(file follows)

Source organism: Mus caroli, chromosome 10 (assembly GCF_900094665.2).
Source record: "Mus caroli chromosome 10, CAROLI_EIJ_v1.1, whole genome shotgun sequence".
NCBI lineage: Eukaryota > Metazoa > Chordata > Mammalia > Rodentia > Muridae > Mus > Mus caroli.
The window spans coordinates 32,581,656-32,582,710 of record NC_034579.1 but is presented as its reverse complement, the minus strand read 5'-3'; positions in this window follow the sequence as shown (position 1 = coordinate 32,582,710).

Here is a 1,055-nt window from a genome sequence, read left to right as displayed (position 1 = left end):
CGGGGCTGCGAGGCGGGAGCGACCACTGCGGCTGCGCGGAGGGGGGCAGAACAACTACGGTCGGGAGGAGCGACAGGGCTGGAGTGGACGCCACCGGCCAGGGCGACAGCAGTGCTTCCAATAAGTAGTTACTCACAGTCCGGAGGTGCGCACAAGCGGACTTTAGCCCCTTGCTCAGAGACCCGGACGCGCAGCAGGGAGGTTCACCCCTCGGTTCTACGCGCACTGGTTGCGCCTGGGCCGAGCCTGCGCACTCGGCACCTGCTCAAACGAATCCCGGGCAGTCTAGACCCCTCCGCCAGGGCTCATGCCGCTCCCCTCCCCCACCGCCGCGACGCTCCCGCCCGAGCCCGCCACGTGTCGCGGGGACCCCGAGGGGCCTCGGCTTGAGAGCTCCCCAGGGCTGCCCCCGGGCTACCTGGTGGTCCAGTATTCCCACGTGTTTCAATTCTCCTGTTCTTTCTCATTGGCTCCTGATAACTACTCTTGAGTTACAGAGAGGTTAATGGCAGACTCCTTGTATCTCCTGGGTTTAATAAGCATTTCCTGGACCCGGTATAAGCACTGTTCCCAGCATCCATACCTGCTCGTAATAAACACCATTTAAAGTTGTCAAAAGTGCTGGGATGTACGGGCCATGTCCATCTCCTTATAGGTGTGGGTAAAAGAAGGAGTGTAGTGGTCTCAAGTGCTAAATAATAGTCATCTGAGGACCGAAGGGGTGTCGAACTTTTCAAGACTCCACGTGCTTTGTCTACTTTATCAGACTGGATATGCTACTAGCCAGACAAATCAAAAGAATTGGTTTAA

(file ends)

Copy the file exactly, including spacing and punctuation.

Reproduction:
Source organism: Mus caroli, chromosome 10 (assembly GCF_900094665.2).
Source record: "Mus caroli chromosome 10, CAROLI_EIJ_v1.1, whole genome shotgun sequence".
NCBI lineage: Eukaryota > Metazoa > Chordata > Mammalia > Rodentia > Muridae > Mus > Mus caroli.
The window spans coordinates 32,581,656-32,582,710 of record NC_034579.1 but is presented as its reverse complement, the minus strand read 5'-3'; positions in this window follow the sequence as shown (position 1 = coordinate 32,582,710).

Here is a 1,055-nt window from a genome sequence, read left to right as displayed (position 1 = left end):
CGGGGCTGCGAGGCGGGAGCGACCACTGCGGCTGCGCGGAGGGGGGCAGAACAACTACGGTCGGGAGGAGCGACAGGGCTGGAGTGGACGCCACCGGCCAGGGCGACAGCAGTGCTTCCAATAAGTAGTTACTCACAGTCCGGAGGTGCGCACAAGCGGACTTTAGCCCCTTGCTCAGAGACCCGGACGCGCAGCAGGGAGGTTCACCCCTCGGTTCTACGCGCACTGGTTGCGCCTGGGCCGAGCCTGCGCACTCGGCACCTGCTCAAACGAATCCCGGGCAGTCTAGACCCCTCCGCCAGGGCTCATGCCGCTCCCCTCCCCCACCGCCGCGACGCTCCCGCCCGAGCCCGCCACGTGTCGCGGGGACCCCGAGGGGCCTCGGCTTGAGAGCTCCCCAGGGCTGCCCCCGGGCTACCTGGTGGTCCAGTATTCCCACGTGTTTCAATTCTCCTGTTCTTTCTCATTGGCTCCTGATAACTACTCTTGAGTTACAGAGAGGTTAATGGCAGACTCCTTGTATCTCCTGGGTTTAATAAGCATTTCCTGGACCCGGTATAAGCACTGTTCCCAGCATCCATACCTGCTCGTAATAAACACCATTTAAAGTTGTCAAAAGTGCTGGGATGTACGGGCCATGTCCATCTCCTTATAGGTGTGGGTAAAAGAAGGAGTGTAGTGGTCTCAAGTGCTAAATAATAGTCATCTGAGGACCGAAGGGGTGTCGAACTTTTCAAGACTCCACGTGCTTTGTCTACTTTATCAGACTGGATATGCTACTAGCCAGACAAATCAAAAGAATTGGTTTAA